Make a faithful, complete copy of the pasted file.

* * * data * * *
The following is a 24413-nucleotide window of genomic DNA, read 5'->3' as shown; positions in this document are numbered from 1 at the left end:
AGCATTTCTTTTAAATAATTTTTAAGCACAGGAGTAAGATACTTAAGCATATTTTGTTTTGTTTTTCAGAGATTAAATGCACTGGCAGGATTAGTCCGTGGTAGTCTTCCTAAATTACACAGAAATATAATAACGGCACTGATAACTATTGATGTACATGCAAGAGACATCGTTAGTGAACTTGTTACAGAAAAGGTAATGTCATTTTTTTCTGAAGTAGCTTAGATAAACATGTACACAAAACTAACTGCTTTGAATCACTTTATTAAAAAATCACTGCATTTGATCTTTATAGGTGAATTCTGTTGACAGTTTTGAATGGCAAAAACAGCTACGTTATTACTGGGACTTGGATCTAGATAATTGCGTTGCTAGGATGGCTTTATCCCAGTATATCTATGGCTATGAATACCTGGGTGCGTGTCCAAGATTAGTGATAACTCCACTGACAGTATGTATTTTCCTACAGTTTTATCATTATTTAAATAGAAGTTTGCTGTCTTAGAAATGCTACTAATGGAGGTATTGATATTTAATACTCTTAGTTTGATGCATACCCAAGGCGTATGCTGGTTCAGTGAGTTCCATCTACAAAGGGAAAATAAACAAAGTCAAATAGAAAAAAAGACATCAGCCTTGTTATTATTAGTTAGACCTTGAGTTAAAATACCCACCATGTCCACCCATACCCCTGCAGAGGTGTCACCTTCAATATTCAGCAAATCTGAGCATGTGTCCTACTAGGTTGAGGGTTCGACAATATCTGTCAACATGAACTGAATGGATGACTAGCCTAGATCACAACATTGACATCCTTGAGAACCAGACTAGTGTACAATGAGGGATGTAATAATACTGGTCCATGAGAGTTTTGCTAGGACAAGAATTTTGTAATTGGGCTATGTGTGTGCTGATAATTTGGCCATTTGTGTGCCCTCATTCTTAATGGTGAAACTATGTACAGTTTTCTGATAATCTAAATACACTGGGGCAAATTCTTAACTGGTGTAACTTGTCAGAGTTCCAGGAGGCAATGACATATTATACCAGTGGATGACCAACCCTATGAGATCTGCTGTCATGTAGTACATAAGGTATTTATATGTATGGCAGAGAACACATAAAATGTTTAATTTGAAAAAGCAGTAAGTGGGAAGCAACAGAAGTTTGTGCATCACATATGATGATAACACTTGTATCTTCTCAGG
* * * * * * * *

The following is a 24413-nucleotide window of genomic DNA, read 5'->3' as shown; positions in this document are numbered from 1 at the left end:
AGCATTTCTTTTAAATAATTTTTAAGCACAGGAGTAAGATACTTAAGCATATTTTGTTTTGTTTTTCAGAGATTAAATGCACTGGCAGGATTAGTCCGTGGTAGTCTTCCTAAATTACACAGAAATATAATAACGGCACTGATAACTATTGATGTACATGCAAGAGACATCGTTAGTGAACTTGTTACAGAAAAGGTAATGTCATTTTTTTCTGAAGTAGCTTAGATAAACATGTACACAAAACTAACTGCTTTGAATCACTTTATTAAAAAATCACTGCATTTGATCTTTATAGGTGAATTCTGTTGACAGTTTTGAATGGCAAAAACAGCTACGTTATTACTGGGACTTGGATCTAGATAATTGCGTTGCTAGGATGGCTTTATCCCAGTATATCTATGGCTATGAATACCTGGGTGCGTGTCCAAGATTAGTGATAACTCCACTGACAGTATGTATTTTCCTACAGTTTTATCATTATTTAAATAGAAGTTTGCTGTCTTAGAAATGCTACTAATGGAGGTATTGATATTTAATACTCTTAGTTTGATGCATACCCAAGGCGTATGCTGGTTCAGTGAGTTCCATCTACAAAGGGAAAATAAACAAAGTCAAATAGAAAAAAAGACATCAGCCTTGTTATTATTAGTTAGACCTTGAGTTAAAATACCCACCATGTCCACCCATACCCCTGCAGAGGTGTCACCTTCAATATTCAGCAAATCTGAGCATGTGTCCTACTAGGTTGAGGGTTCGACAATATCTGTCAACATGAACTGAATGGATGACTAGCCTAGATCACAACATTGACATCCTTGAGAACCAGACTAGTGTACAATGAGGGATGTAATAATACTGGTCCATGAGAGTTTTGCTAGGACAAGAATTTTGTAATTGGGCTATGTGTGTGCTGATAATTTGGCCATTTGTGTGCCCTCATTCTTAATGGTGAAACTATGTACAGTTTTCTGATAATCTAAATACACTGGGGCAAATTCTTAACTGGTGTAACTTGTCAGAGTTCCAGGAGGCAATGACATATTATACCAGTGGATGACCAACCCTATGAGATCTGCTGTCATGTAGTACATAAGGTATTTATATGTATGGCAGAGAACACATAAAATGTTTAATTTGAAAAAGCAGTAAGTGGGAAGCAACAGAAGTTTGTGCATCACATATGATGATAACACTTGTATCTTCTCAGG